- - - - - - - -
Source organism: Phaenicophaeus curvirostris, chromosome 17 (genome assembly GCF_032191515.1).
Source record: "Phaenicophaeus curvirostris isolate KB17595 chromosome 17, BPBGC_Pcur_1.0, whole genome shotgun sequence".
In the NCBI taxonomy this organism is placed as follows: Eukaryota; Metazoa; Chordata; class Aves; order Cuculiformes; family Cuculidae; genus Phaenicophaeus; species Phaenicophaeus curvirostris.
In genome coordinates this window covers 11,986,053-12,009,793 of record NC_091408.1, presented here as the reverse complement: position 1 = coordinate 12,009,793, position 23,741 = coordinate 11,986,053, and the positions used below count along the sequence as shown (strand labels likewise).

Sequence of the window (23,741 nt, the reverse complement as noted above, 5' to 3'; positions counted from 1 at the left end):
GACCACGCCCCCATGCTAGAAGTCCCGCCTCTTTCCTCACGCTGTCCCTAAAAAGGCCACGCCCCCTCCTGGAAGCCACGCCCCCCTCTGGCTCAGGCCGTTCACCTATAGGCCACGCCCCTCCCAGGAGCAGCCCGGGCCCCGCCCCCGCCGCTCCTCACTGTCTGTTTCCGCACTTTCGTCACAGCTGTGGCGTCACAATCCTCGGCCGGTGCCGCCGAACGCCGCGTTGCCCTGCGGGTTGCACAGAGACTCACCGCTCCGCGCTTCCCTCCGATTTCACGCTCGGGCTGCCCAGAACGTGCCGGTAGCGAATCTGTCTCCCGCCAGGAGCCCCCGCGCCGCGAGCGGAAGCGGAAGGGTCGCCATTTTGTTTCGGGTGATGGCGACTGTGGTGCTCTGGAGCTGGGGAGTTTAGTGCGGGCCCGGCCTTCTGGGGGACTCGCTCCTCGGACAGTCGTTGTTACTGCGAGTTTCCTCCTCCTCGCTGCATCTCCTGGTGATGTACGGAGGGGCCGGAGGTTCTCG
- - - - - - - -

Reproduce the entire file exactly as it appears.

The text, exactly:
Source organism: Phaenicophaeus curvirostris, chromosome 17 (genome assembly GCF_032191515.1).
Source record: "Phaenicophaeus curvirostris isolate KB17595 chromosome 17, BPBGC_Pcur_1.0, whole genome shotgun sequence".
In the NCBI taxonomy this organism is placed as follows: Eukaryota; Metazoa; Chordata; class Aves; order Cuculiformes; family Cuculidae; genus Phaenicophaeus; species Phaenicophaeus curvirostris.
In genome coordinates this window covers 11,986,053-12,009,793 of record NC_091408.1, presented here as the reverse complement: position 1 = coordinate 12,009,793, position 23,741 = coordinate 11,986,053, and the positions used below count along the sequence as shown (strand labels likewise).

Sequence of the window (23,741 nt, the reverse complement as noted above, 5' to 3'; positions counted from 1 at the left end):
GACCACGCCCCCATGCTAGAAGTCCCGCCTCTTTCCTCACGCTGTCCCTAAAAAGGCCACGCCCCCTCCTGGAAGCCACGCCCCCCTCTGGCTCAGGCCGTTCACCTATAGGCCACGCCCCTCCCAGGAGCAGCCCGGGCCCCGCCCCCGCCGCTCCTCACTGTCTGTTTCCGCACTTTCGTCACAGCTGTGGCGTCACAATCCTCGGCCGGTGCCGCCGAACGCCGCGTTGCCCTGCGGGTTGCACAGAGACTCACCGCTCCGCGCTTCCCTCCGATTTCACGCTCGGGCTGCCCAGAACGTGCCGGTAGCGAATCTGTCTCCCGCCAGGAGCCCCCGCGCCGCGAGCGGAAGCGGAAGGGTCGCCATTTTGTTTCGGGTGATGGCGACTGTGGTGCTCTGGAGCTGGGGAGTTTAGTGCGGGCCCGGCCTTCTGGGGGACTCGCTCCTCGGACAGTCGTTGTTACTGCGAGTTTCCTCCTCCTCGCTGCATCTCCTGGTGATGTACGGAGGGGCCGGAGGTTCTCG